Comparisons of electrophysiological markers of impaired executive attention after traumatic brain injury and in healthy aging.

TitleComparisons of electrophysiological markers of impaired executive attention after traumatic brain injury and in healthy aging.
Publication TypeJournal Article
Year of Publication2023
AuthorsKim, N, Jamison, K, Jaywant, A, Garetti, J, Blunt, E, RoyChoudhury, A, Butler, T, Dams-O'Connor, K, Khedr, S, Chen, C-C, Shetty, T, Winchell, R, N Hill, J, Schiff, ND, Kuceyeski, A, Shah, SA
Date Published07/2023
KeywordsAged, Aging, Biomarkers, Brain Injuries, Brain Injuries, Traumatic, Executive Function, Healthy Aging, Humans, Neuropsychological Tests

Executive attention impairments are a persistent and debilitating consequence of traumatic brain injury (TBI). To make headway towards treating and predicting outcomes following heterogeneous TBI, cognitive impairment specific pathophysiology first needs to be characterized. In a prospective observational study, we measured EEG during the attention network test aimed at detecting alerting, orienting, executive attention and processing speed. The sample (N = 110) of subjects aged 18-86 included those with and without traumatic brain injury: n = 27, complicated mild TBI; n = 5, moderate TBI; n = 10, severe TBI; n = 63, non-brain-injured controls. Subjects with TBI had impairments in processing speed and executive attention. Electrophysiological markers of executive attention processing in the midline frontal regions reveal that, as a group, those with TBI and elderly non-brain-injured controls have reduced responses. We also note that those with TBI and elderly controls have responses that are similar for both low and high-demand trials. In subjects with moderate-severe TBI, reductions in frontal cortical activation and performance profiles are both similar to that of controls who are ∼4 to 7 years older. Our specific observations of frontal response reductions in subjects with TBI and in older adults is consistent with the suggested role of the anterior forebrain mesocircuit as underlying cognitive impairments. Our results provide novel correlative data linking specific pathophysiological mechanisms underlying domain-specific cognitive deficits following TBI and with normal aging. Collectively, our findings provide biomarkers that may serve to track therapeutic interventions and guide development of targeted therapeutics following brain injuries.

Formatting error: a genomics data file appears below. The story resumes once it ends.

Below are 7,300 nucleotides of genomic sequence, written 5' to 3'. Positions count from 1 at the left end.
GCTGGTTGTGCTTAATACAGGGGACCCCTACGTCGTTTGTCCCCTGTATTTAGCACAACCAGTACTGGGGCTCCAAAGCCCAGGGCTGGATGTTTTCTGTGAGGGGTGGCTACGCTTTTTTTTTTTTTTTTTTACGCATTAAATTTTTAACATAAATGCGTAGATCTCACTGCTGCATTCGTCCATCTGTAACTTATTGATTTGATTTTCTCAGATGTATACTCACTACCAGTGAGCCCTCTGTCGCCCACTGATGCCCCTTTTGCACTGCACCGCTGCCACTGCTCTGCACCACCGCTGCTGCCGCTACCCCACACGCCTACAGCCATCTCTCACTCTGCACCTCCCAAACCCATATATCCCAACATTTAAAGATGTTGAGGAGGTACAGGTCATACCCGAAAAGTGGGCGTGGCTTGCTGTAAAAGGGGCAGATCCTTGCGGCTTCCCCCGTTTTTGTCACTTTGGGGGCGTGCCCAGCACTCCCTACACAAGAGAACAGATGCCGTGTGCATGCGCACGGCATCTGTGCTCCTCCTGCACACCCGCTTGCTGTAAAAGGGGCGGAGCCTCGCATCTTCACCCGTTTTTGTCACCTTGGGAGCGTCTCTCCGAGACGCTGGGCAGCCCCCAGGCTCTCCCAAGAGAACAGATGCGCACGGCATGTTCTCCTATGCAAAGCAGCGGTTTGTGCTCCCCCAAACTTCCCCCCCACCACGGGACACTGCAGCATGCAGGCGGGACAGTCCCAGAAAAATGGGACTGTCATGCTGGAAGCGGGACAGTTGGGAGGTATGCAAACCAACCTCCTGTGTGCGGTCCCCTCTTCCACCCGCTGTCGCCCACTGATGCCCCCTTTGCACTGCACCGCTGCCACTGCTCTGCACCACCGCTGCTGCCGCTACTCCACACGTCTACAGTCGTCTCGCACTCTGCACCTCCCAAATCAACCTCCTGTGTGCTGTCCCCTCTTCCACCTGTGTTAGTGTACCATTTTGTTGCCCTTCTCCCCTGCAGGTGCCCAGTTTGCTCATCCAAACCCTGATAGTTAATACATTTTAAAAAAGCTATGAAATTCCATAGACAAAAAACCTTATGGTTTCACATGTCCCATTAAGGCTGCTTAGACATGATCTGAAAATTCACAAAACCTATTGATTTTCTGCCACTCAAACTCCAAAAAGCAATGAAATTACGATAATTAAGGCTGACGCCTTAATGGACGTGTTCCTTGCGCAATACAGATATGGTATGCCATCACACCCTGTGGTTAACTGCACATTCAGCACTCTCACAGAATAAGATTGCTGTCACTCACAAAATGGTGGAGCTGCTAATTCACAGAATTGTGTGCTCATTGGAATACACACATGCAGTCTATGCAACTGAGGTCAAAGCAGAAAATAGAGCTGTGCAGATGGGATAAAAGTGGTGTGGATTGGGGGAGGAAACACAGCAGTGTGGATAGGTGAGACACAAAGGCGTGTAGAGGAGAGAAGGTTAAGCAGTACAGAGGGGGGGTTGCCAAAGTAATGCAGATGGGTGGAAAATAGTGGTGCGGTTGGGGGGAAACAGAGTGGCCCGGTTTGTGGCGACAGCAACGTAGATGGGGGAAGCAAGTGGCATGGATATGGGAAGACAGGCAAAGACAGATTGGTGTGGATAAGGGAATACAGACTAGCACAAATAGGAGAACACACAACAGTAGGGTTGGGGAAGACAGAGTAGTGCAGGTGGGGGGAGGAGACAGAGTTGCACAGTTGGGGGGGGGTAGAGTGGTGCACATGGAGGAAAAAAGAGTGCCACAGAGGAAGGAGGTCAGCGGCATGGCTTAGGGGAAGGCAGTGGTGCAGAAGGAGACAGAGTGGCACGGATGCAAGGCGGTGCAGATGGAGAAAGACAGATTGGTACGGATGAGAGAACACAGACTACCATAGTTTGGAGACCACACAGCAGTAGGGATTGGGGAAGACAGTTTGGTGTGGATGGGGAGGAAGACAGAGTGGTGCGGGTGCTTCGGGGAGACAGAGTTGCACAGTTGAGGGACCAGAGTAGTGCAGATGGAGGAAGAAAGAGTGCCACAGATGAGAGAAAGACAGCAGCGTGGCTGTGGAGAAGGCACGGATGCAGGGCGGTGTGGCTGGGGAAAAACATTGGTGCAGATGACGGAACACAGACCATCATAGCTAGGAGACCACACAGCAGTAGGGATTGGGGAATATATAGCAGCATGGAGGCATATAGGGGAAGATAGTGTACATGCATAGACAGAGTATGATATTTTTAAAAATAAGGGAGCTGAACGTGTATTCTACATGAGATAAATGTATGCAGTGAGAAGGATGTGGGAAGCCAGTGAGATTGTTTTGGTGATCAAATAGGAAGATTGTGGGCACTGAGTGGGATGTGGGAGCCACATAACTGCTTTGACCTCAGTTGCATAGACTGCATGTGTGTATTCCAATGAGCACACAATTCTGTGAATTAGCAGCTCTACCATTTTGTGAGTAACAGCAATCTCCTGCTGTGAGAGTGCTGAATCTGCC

Alternate JournalNeuroimage
PubMed ID37191655
PubMed Central IDPMC10286242
Grant ListP41 EB018783 / EB / NIBIB NIH HHS / United States
R01 NS102646 / NS / NINDS NIH HHS / United States
RF1 NS115268 / NS / NINDS NIH HHS / United States
UL1 TR002384 / TR / NCATS NIH HHS / United States

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